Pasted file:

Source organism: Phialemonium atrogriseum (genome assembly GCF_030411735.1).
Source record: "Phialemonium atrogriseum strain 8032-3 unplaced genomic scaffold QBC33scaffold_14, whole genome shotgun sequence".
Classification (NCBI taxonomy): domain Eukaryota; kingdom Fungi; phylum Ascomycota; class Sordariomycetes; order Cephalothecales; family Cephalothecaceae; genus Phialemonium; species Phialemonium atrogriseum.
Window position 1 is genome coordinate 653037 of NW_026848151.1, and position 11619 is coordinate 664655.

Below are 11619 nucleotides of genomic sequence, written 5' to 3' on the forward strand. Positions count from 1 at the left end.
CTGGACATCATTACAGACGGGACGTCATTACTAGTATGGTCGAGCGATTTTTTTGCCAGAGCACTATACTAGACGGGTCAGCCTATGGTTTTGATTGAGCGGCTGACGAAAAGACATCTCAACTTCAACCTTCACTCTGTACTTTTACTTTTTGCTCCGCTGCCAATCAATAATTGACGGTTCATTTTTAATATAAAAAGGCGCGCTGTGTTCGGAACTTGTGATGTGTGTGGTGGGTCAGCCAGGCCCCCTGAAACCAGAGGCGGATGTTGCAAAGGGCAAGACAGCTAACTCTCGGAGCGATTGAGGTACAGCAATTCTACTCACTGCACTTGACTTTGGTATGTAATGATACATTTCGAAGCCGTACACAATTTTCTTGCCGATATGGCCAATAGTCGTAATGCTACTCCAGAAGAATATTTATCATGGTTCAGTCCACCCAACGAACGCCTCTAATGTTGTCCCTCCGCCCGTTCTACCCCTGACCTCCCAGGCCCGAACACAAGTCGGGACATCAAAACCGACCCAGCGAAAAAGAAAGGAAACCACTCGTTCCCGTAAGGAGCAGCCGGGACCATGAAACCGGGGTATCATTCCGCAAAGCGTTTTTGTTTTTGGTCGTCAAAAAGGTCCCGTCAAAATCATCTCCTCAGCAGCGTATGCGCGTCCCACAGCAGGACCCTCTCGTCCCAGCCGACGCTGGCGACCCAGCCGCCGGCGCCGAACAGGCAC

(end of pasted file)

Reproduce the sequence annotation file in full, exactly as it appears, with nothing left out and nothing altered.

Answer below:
Source organism: Phialemonium atrogriseum (genome assembly GCF_030411735.1).
Source record: "Phialemonium atrogriseum strain 8032-3 unplaced genomic scaffold QBC33scaffold_14, whole genome shotgun sequence".
Classification (NCBI taxonomy): domain Eukaryota; kingdom Fungi; phylum Ascomycota; class Sordariomycetes; order Cephalothecales; family Cephalothecaceae; genus Phialemonium; species Phialemonium atrogriseum.
Window position 1 is genome coordinate 653037 of NW_026848151.1, and position 11619 is coordinate 664655.

Below are 11619 nucleotides of genomic sequence, written 5' to 3' on the forward strand. Positions count from 1 at the left end.
CTGGACATCATTACAGACGGGACGTCATTACTAGTATGGTCGAGCGATTTTTTTGCCAGAGCACTATACTAGACGGGTCAGCCTATGGTTTTGATTGAGCGGCTGACGAAAAGACATCTCAACTTCAACCTTCACTCTGTACTTTTACTTTTTGCTCCGCTGCCAATCAATAATTGACGGTTCATTTTTAATATAAAAAGGCGCGCTGTGTTCGGAACTTGTGATGTGTGTGGTGGGTCAGCCAGGCCCCCTGAAACCAGAGGCGGATGTTGCAAAGGGCAAGACAGCTAACTCTCGGAGCGATTGAGGTACAGCAATTCTACTCACTGCACTTGACTTTGGTATGTAATGATACATTTCGAAGCCGTACACAATTTTCTTGCCGATATGGCCAATAGTCGTAATGCTACTCCAGAAGAATATTTATCATGGTTCAGTCCACCCAACGAACGCCTCTAATGTTGTCCCTCCGCCCGTTCTACCCCTGACCTCCCAGGCCCGAACACAAGTCGGGACATCAAAACCGACCCAGCGAAAAAGAAAGGAAACCACTCGTTCCCGTAAGGAGCAGCCGGGACCATGAAACCGGGGTATCATTCCGCAAAGCGTTTTTGTTTTTGGTCGTCAAAAAGGTCCCGTCAAAATCATCTCCTCAGCAGCGTATGCGCGTCCCACAGCAGGACCCTCTCGTCCCAGCCGACGCTGGCGACCCAGCCGCCGGCGCCGAACAGGCAC